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Tadpoles & algae



 
 
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  #1  
Old 13-08-2012, 04:18 AM posted to rec.ponds.moderated
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Posts: 127
Default Tadpoles & algae

I have a 400 gal 'pond' for a waterhole for the critters on my
property. I can't keep the damn frogs from fornicating in it and
loading the pond with hundreds of tadpoles. With them comes nasty
pond scum (suspended algae). Anyone have an idea on how to control
the frogs and still have the water safe to drink for the animals,
dogs, & bees?

Pond is lined, with sand covering the liner to protect it from deer
hooves. No electricity nearby for an aerator. Bleaching, draining, &
refilling only gives a temporary fix. I'm suspecting frog slime
holding the eggs until they hatch is the likely cause.

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  #2  
Old 14-08-2012, 11:35 PM posted to rec.ponds.moderated
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Posts: 104
Default Tadpoles & algae

On 8/12/2012 10:18 PM, Red wrote:
I have a 400 gal 'pond' for a waterhole for the critters on my
property. I can't keep the damn frogs from fornicating in it and
loading the pond with hundreds of tadpoles. With them comes nasty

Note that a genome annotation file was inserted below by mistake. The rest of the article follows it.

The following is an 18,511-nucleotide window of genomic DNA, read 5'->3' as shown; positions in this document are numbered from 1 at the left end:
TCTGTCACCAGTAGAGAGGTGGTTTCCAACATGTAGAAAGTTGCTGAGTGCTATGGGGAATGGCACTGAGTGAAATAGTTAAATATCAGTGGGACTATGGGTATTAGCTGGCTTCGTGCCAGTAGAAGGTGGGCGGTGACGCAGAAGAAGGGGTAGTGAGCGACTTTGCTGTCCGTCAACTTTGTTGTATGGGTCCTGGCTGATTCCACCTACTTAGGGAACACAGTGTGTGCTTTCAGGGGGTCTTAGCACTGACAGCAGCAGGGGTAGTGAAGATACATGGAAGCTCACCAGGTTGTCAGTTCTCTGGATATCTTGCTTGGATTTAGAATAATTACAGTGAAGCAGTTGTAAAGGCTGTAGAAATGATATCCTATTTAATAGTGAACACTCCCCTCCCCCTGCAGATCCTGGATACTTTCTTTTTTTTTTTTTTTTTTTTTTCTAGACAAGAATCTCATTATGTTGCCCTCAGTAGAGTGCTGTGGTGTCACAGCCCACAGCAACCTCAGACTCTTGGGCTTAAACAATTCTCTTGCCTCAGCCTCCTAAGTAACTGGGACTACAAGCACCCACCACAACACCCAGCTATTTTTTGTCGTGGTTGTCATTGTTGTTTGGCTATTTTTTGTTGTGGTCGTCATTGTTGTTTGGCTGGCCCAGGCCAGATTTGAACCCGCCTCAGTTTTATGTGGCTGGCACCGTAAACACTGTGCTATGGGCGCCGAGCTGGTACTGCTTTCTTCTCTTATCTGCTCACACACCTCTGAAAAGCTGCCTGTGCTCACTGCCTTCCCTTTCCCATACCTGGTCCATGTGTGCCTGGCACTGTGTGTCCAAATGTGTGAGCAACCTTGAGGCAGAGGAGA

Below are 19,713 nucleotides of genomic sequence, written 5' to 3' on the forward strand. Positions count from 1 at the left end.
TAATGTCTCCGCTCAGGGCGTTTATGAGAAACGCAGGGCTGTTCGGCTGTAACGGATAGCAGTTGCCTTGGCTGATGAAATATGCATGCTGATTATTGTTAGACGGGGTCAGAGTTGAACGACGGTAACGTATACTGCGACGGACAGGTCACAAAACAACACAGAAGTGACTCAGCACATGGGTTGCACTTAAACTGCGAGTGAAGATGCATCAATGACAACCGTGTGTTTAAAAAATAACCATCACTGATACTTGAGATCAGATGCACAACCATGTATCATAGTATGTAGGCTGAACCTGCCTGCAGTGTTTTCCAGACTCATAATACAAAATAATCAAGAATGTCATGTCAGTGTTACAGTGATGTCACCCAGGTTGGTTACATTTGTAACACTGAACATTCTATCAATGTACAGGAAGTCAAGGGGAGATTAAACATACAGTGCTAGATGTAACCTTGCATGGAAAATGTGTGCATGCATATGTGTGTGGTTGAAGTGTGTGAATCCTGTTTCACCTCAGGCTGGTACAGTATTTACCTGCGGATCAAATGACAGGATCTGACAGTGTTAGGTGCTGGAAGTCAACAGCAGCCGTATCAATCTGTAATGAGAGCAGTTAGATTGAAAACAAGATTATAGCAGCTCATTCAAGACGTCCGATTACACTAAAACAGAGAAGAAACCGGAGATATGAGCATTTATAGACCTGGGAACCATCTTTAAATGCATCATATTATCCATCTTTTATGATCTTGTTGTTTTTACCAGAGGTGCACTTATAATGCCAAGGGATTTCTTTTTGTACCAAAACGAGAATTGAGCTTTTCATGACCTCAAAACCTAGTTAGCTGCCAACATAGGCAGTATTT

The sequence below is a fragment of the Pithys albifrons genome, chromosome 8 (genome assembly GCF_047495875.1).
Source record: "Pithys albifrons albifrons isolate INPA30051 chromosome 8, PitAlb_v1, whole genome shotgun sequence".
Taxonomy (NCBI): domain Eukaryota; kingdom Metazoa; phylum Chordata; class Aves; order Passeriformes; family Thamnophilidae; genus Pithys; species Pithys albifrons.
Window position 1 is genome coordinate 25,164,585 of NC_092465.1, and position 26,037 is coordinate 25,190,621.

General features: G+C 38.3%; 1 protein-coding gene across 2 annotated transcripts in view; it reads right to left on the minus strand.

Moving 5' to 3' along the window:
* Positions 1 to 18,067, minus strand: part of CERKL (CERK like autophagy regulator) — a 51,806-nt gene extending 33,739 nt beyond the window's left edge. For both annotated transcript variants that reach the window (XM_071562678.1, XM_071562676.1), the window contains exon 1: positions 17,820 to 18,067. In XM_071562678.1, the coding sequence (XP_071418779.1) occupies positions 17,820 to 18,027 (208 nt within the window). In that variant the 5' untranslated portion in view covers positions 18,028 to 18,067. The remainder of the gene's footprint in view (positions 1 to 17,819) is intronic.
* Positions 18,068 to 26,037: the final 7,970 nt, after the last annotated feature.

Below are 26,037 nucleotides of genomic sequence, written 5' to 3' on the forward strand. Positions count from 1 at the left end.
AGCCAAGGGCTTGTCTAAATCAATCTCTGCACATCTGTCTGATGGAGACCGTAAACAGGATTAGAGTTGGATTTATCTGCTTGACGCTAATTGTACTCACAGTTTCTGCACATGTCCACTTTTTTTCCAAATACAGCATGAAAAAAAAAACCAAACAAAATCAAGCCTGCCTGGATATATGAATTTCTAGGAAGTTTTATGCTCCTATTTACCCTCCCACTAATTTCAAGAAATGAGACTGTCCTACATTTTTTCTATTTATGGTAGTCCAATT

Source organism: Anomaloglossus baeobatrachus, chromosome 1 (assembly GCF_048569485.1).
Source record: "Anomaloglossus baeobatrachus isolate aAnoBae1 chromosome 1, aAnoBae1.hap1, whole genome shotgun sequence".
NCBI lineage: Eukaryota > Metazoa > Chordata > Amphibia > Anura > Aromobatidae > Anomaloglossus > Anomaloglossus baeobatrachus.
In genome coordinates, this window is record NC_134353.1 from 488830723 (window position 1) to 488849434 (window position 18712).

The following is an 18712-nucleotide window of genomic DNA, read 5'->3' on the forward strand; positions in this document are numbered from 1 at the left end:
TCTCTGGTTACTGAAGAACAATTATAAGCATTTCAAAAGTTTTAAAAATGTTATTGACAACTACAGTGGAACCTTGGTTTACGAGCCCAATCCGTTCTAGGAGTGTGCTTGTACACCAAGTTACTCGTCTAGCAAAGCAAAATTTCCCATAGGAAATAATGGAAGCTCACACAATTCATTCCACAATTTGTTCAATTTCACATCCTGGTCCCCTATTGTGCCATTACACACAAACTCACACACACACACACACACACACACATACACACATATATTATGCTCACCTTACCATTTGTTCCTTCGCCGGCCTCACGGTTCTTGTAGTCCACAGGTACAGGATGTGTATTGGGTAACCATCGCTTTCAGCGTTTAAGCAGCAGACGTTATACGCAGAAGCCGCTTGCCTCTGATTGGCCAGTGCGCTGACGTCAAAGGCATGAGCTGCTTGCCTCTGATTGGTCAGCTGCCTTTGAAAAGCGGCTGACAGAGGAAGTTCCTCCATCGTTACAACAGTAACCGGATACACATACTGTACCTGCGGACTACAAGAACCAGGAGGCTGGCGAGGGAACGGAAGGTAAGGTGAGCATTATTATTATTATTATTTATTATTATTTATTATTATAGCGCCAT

pond scum (suspended algae). Anyone have an idea on how to control
the frogs and still have the water safe to drink for the animals,
dogs,& bees?

Pond is lined, with sand covering the liner to protect it from deer
hooves. No electricity nearby for an aerator. Bleaching, draining,&
refilling only gives a temporary fix. I'm suspecting frog slime
holding the eggs until they hatch is the likely cause.

Well, a "waterhole" will eventually stagnant it left alone. There are
some solar powered pumps out there you could try and rig up some simple
form of filtration. Seems to me that if the waterhole is close enough to
a water hose then it's within reach of an extension cord. I'm just
saying........

JB

  #3  
Old 16-08-2012, 02:20 AM posted to rec.ponds.moderated
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Posts: 880
Default Tadpoles & algae

The algae will eventually use up the nutrients, unless you have more added by the stock. Have you though of any floating plants? They would grab nutrients better than the algae yet they would not prevent your aminals from drinking.

  #4  
Old 17-08-2012, 02:17 PM posted to rec.ponds.moderated
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Posts: 127
Default Tadpoles & algae